The Philippines is an archipelago of more than 7,000 islands and as such, digital healthcare is seen as an enabler to universal healthcare coverage. Its geography has created a highly fragmented system across doctors, pharmacists, patients and hospitals. Opportunities exist for data collection and analysis platforms, telemedicine systems, treatment, tracking and monitoring systems, encryption devices, and technology that will help deliver more efficiently distributed and affordable healthcare. Much of the traction in transitioning from non-digital to a digital system has been led by some private sector organisations but the overall acceptance rate and data sharing among facilities is still quite low, as ownership of data is also an issue.[5]

The government is committed to improving the healthcare system, developing a clear set of guidelines and standards to create more services. It understands that closer collaboration with industry and the private sector is necessary.[6]

Some international operators have already established a presence in the market.

For example, European software giant SAP has partnered with Accenture on a program to mentor 500 IT students from the Philippines top universities. The collaboration is designed to foster new talent and build digital capabilities by connecting students with startups, thought leaders, researchers, accelerators and venture firms.

The Japan External Trade Organisation (JETRO) has invested in Filipino startups, including Global Mobility Systems – a fintech startup facilitating automotive loans, and Informatix – a startup helping locals obtain certified IT qualifications to work in Japan.

The Asian Development Bank has financed several projects, including a unique biometric ID system designed to address corruption in the banking system.[7]

Germany’s Siemens provides imaging services and equipment to all major private and public hospitals in the Philippines and is using technology and digitisation to deliver better patient outcomes at a lower cost.

While challenges remain – a skills gap, corruption, uneven internet access, and social and educational inequalities – collaboration is key to the country’s innovation agenda.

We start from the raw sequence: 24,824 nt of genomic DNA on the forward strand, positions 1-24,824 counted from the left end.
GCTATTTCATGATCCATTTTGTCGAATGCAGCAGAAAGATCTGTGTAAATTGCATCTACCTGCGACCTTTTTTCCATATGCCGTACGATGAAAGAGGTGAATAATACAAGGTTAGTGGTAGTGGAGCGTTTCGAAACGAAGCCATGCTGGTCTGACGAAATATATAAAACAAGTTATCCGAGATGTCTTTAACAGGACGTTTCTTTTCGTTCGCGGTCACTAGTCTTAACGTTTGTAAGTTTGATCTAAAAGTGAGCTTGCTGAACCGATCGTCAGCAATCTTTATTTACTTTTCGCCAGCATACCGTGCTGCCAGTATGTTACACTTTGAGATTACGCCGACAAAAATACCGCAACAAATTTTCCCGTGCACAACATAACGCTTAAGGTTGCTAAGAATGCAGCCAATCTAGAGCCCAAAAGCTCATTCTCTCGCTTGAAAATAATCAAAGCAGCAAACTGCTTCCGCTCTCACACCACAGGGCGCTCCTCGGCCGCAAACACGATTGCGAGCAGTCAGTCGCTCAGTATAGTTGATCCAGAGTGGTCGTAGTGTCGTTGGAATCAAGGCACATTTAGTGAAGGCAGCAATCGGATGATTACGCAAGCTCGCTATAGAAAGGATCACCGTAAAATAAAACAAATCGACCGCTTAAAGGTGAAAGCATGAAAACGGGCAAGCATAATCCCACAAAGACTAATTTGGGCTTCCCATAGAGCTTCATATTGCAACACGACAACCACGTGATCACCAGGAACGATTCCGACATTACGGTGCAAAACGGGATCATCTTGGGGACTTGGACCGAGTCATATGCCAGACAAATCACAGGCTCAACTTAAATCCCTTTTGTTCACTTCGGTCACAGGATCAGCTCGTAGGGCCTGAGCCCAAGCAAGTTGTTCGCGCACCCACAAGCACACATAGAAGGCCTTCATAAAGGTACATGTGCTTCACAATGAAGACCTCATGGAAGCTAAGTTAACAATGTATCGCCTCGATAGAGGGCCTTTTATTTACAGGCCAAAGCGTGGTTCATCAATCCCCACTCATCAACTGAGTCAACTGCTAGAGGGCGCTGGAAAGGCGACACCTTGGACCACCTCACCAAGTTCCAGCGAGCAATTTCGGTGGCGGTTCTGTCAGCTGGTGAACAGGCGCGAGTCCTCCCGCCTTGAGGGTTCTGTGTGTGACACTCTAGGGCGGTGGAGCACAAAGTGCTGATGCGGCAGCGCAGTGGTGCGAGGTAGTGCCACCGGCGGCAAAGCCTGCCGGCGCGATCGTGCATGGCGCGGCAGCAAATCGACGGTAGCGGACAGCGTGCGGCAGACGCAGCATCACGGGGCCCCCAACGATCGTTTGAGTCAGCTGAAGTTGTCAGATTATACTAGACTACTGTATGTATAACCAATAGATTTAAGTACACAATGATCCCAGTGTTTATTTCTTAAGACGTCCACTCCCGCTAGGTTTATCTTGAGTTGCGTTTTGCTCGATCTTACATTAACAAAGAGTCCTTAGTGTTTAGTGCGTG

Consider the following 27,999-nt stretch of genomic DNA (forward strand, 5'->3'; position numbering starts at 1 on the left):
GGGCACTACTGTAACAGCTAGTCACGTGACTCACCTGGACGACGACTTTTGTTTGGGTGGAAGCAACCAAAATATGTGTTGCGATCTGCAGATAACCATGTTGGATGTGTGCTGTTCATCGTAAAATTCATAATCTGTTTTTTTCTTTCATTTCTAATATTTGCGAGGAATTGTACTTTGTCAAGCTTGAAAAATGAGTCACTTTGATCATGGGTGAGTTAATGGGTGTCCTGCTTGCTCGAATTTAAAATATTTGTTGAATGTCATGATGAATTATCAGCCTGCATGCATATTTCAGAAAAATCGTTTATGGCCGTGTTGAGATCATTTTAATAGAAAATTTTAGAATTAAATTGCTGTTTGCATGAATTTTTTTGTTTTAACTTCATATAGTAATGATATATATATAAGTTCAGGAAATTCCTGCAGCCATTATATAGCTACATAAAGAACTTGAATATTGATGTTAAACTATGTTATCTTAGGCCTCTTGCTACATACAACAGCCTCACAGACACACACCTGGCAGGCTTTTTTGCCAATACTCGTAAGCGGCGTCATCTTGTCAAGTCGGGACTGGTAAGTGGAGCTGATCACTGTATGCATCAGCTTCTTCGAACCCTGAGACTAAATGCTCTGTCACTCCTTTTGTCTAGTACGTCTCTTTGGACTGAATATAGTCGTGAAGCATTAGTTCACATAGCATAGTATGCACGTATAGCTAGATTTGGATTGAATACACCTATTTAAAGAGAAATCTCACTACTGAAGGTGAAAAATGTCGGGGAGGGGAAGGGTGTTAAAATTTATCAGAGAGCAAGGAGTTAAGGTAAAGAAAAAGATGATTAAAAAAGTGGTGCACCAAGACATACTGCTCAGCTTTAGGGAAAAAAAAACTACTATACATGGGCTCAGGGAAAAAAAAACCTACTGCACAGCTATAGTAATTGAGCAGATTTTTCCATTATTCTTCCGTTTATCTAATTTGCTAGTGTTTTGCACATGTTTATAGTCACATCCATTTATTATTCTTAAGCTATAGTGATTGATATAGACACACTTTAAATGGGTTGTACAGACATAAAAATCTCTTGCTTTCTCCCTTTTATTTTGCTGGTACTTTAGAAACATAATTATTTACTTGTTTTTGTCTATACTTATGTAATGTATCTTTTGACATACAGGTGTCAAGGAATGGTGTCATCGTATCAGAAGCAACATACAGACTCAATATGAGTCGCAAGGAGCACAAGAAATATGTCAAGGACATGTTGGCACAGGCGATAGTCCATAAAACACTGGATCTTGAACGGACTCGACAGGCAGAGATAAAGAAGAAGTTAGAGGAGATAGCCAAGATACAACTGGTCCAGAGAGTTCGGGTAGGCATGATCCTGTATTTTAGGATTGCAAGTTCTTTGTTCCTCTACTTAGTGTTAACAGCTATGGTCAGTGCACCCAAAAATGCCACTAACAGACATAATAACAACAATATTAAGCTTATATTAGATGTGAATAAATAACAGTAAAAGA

Over the next decade, the government is set to ramp up infrastructure spending – on airports, seaports, telecommunications, and energy and water facilities – in a bid to transform the economy. The administration has passed a new tax reform package designed to support future growth.[8]

With its close proximity, Australia is ideally placed to develop partnerships to help the Philippines transition to a digital economy.

Join the Australia Borderless Skills Partnership Mission 2018

Austrade invites Australian VET and digital health providers to participate in two aligned missions to the Philippines in October 2018 to directly engage with government, industry and academic stakeholders. For more information, please contact Ms Tina Sendin, Austrade Manila or visit austrade.gov.au/PABSPmission

You can also visit the Philippines Market Profile on the Austrade website to learn more about doing business in the Philippines.

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[1]  Australian Innovation Summit in the Philippines, Manila, 22 May, 2018.
[2]  Presidential Communications Office, Speech of President Rodrigo Roa Duterte during the opening ceremonies of the Boao Forum for Asia, Delivered at the BFA International Convention Center, Hainan, China, 10 April 2018, http://pcoo.gov.ph/wp-content/uploads/2018/04/20180410-Speech-of-President-Rodrigo-Roa-Duterte-during-the-Opening-Ceremonies-of-the-Boao-Forum-for-Asia.pdf, accessed 25 July 2018.
[3]  The World Bank, Philippines Economic Update: Investing in the Future, https://www.worldbank.org/en/country/philippines/publication/philippines-economic-update-investing-in-the-future, accessed 25 July 2018.
[4]  Presidential Communications Office, Speech of President Rodrigo Roa Duterte during the opening ceremonies of the Boao Forum for Asia, Delivered at the BFA International Convention Center, Hainan, China, 10 April 2018, http://pcoo.gov.ph/wp-content/uploads/2018/04/20180410-Speech-of-President-Rodrigo-Roa-Duterte-during-the-Opening-Ceremonies-of-the-Boao-Forum-for-Asia.pdf, accessed 25 July 2018.
[5]  Australian Innovation Summit in the Philippines, Manila, 22 May, 2018.
[6]  Manila Bulletin, Improving Healthcare is a top priority – PRRD, Updated July 20, 2018, https://news.mb.com.ph/2018/07/19/duterte-improving-healthcare-is-top-govt-priority/, accessed 25 July 2018
[7]  Australian Innovation Summit in the Philippines, Manila, 22 May, 2018.
[8]  Republic of the Philippines, Department of Finance, https://www.dof.gov.ph/taxreform/index.php/2018/01/23/build-build-build-roll-75-projects-worth-35-5-b/, accessed 25 July 2018.